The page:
It's time to feed fresh talent

Both the academy and society will benefit if pockets of excellence identified by the RAE are funded, says Alice Hynes

January 22, 2009

The higher education sector is holding its breath as the choices are made on how to distribute funding in light of the latest research assessment exercise results.

The decision will be tricky because every institution has something significant to gain or lose. The dilemma arises from the RAE having achieved its aim of finding research excellence wherever it is located. The weighing out of portions from this basket of "loaves and fishes" to feed the future will be watched intently. Funding council colleagues must be fair and transparent, and convince us that they have been so.

In financial terms, the stakes are highest for the handful of elite research-intensive universities that have benefited from receiving three quarters of quality-related research (QR) funding since the 2001 RAE. But in relative terms the teaching-led institutions have as much to play for, because the 2008 RAE results provided a compelling case for them to receive their fair share of QR.

Everyone has been surprised by the amount of world-class research being achieved across the sector. Large pockets of international excellence have been confirmed in some of the newest universities and specialist institutions.

As chief executive of the representative body GuildHE, of which many of these institutions are members, you would expect me to celebrate this achievement. I argue that where excellence is found, it should be rewarded. We should all be shouting more loudly about this recognition of UK research as a whole as a key plank of the nation's future in a post-recession knowledge-based economy.

It is unsurprising to find some research-intensive universities warning of dire consequences if QR funding is spread too thinly. The prevailing view is that the UK must maintain an elite core to protect its position as a world leader in higher education and as a knowledge-based economy. Few would argue against this leadership role, but when this point of view becomes too dominant, other vital considerations are set aside. In our digital age, this critical-mass argument is, in reality, compelling only when applied to work in some subjects in the sciences, engineering and mathematics.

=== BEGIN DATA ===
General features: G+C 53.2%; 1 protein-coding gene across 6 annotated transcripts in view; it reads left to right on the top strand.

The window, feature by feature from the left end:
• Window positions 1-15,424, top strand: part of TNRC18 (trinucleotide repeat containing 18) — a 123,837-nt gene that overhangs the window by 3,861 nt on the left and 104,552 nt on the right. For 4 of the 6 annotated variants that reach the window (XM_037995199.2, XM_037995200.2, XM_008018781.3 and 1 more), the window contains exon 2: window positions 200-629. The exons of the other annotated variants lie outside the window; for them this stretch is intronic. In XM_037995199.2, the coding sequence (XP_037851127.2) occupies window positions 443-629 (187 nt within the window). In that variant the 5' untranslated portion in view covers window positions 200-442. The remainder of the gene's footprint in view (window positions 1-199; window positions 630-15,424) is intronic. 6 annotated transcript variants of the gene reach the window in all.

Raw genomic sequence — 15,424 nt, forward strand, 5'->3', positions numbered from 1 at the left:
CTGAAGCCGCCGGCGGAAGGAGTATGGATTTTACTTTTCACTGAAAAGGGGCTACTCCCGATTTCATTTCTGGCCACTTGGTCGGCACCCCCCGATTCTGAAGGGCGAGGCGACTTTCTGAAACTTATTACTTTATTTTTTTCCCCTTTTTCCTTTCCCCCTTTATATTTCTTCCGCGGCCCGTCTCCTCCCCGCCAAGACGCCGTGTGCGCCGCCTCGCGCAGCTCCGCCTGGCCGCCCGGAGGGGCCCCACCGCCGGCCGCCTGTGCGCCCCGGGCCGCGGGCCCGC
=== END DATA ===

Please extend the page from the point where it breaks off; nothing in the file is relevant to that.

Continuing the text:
The greatest danger is the implication that there should be a fixed club of elite research-intensive universities that are entitled to the lion's share of QR funding no matter how their departments perform.

The RAE results have shown that small amounts of research funding can have an impact, and that departments in some teaching-led institutions are capable of producing a very good return on investment. For example, 4* work has been found in the universities of Cumbria, Winchester and Worcester; in Bucks New, Glyndwr and York St John universities; and in Leeds Trinity and All Saints, Norwich University College of the Arts, the University for the Creative Arts, University College Falmouth and St Mary's University College. This must not be allowed to go to waste for the sake of propping up those that have achieved less with more, for there are strong economic arguments for rewarding and developing new areas.

First, a key strength of the UK sector is its diversity. To maintain a healthy academic community that will bring new ideas, we need to offer nourishment to the sector as a whole, rather than force-feeding the biggest fish in the pond.

Second, the UK's reputation for higher education is founded not only on research, but also on top-quality teaching. One of the reasons our teaching is so good is that it is underpinned by high-calibre research, even if small in quantity.

Without a reasonable spread of funding, we will narrow and weaken our base of excellent teaching institutions and get subnational standard research into the bargain.

Finally, having pockets of research excellence in a wide range of disciplines and institutions is good for the economy. Many small institutions have strong links with regional industry, bringing opportunities for the practical application of research findings.

The Higher Education Funding Council for England should be pleased that the RAE has provided evidence of high-quality research across the board. With so much at stake, it cannot now afford to ignore that evidence. GuildHE expects Hefce to do its duty.

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